4 Purpose The star plot is a method of displaying multivariate data. Each star represents a single observation. Typically, star plots are generated in a multi-plot format with many stars on each page and each star representing one observation. Star plots are used to examine the relative values for a single data point (e.g., point 3 is large for variables 2 and 4, small for variables 1, 3, 5, and 6) and to locate similar points or dissimilar points
5 Sample Plot The plot below contains the star plots of 16 cars. The variable list for the sample star plot is: 1. Price 2. Mileage (MPG) 3. 1978 Repair Record (1 = Worst, 5 = Best) 4. 1977 Repair Record (1 = Worst, 5 = Best) 5. Headroom 6. Rear Seat Room 7. Trunk Space 8. Weight 9. Length
7 We can look at these plots individually or we can use them to identify clusters of cars with similar features. We can look at the star plot of the Cadillac Seville : it is one of the most expensive cars, gets below average (but not among the worst) gas mileage, has an average repair record, and has average-to-above-average roominess and size. We can then compare the Cadillac models (the last three plots) with the AMC models (the first three plots). The AMC models tend to be inexpensive, have below average gas mileage, and are small in both height and weight and in roominess. The Cadillac models are expensive, have poor gas mileage, and are large in both size and roominess.
8 Questions The star plot can be used to answer the following questions: What variables are dominant for a given observation? Which observations are most similar, i.e., are there clusters of observations? Are there outliers?
9 Weakness in Technique Star plots are helpful for small-to-moderate-sized multivariate data sets. Their primary weakness is that their effectiveness is limited to data sets with less than a few hundred points. After that, they tend to be overwhelming.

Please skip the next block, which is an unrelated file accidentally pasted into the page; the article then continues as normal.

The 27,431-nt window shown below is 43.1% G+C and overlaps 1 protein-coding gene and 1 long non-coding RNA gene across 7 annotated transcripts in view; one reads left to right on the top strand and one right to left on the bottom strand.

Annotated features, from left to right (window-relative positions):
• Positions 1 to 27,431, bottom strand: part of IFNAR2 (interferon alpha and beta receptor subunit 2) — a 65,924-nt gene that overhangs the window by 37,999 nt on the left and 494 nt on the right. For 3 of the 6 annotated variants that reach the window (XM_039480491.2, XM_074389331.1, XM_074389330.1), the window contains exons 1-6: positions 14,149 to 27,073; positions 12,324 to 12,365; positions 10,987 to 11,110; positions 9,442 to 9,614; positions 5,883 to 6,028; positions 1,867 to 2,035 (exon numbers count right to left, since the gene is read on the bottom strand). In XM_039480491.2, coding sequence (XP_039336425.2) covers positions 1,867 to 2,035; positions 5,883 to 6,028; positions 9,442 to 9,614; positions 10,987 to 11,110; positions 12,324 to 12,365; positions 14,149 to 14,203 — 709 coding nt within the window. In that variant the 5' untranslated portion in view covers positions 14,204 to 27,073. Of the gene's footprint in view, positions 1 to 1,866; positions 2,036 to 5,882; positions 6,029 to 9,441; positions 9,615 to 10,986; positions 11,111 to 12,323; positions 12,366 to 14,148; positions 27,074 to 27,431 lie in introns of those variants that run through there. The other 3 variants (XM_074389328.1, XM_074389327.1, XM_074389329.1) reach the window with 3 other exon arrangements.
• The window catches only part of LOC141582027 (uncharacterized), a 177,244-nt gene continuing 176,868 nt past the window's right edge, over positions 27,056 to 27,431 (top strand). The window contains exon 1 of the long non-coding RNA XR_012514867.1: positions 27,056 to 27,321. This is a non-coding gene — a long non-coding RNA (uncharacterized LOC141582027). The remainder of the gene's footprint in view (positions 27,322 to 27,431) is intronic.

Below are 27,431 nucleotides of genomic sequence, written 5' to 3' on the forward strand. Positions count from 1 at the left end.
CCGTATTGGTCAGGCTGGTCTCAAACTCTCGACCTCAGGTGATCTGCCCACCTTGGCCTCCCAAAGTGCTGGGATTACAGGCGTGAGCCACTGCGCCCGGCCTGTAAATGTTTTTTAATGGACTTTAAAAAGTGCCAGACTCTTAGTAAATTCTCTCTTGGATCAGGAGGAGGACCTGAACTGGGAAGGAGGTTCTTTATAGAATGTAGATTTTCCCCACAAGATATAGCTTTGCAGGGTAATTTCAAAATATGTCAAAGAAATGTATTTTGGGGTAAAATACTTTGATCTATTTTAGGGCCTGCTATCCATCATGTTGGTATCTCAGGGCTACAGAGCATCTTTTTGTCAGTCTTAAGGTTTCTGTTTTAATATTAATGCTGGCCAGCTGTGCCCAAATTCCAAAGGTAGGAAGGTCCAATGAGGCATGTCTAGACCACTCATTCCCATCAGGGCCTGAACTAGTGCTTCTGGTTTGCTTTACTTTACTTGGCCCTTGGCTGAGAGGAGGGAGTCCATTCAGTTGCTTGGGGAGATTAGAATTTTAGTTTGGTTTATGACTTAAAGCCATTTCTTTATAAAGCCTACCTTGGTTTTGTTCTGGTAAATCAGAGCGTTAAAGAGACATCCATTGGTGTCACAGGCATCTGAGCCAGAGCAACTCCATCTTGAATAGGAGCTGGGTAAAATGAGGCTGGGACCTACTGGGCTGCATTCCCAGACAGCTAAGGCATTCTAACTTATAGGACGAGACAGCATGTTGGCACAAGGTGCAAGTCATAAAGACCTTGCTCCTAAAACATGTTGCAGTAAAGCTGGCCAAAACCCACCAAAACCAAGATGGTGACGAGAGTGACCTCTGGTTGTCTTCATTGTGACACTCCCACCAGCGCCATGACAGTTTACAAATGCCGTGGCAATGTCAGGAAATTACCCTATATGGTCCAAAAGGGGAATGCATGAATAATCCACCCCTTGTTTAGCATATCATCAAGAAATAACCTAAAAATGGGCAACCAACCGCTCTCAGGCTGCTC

21 Box-and-Whisker Plot (3) There is a useful variation of the box plot that more specifically identifies outliers. To create this variation: Calculate the median and the lower and upper quartiles.medianlower and upper quartiles Plot a symbol at the median and draw a box between the lower and upper quartiles. Calculate the interquartile range (the difference between the upper and lower quartile) and call it IQ. Calculate the following points: L1 = lower quartile - 1.5*IQ L2 = lower quartile - 3.0*IQ U1 = upper quartile + 1.5*IQ U2 = upper quartile + 3.0*IQ The line from the lower quartile to the minimum is now drawn from the lower quartile to the smallest point that is greater than L1. Likewise, the line from the upper quartile to the maximum is now drawn to the largest point smaller than U1. Points between L1 and L2 or between U1 and U2 are drawn as small circles. Points less than L2 or greater than U2 are drawn as large circles. Questions The box plot can provide answers to the following questions: Is a factor significant? Does the location differ between subgroups? Does the variation differ between subgroups? Are there any outliers? Importance: Check the significance of a factor The box plot is an important EDA tool for determining if a factor has a significant effect on the response with respect to either location or variation. The box plot is also an effective tool for summarizing large quantities of information.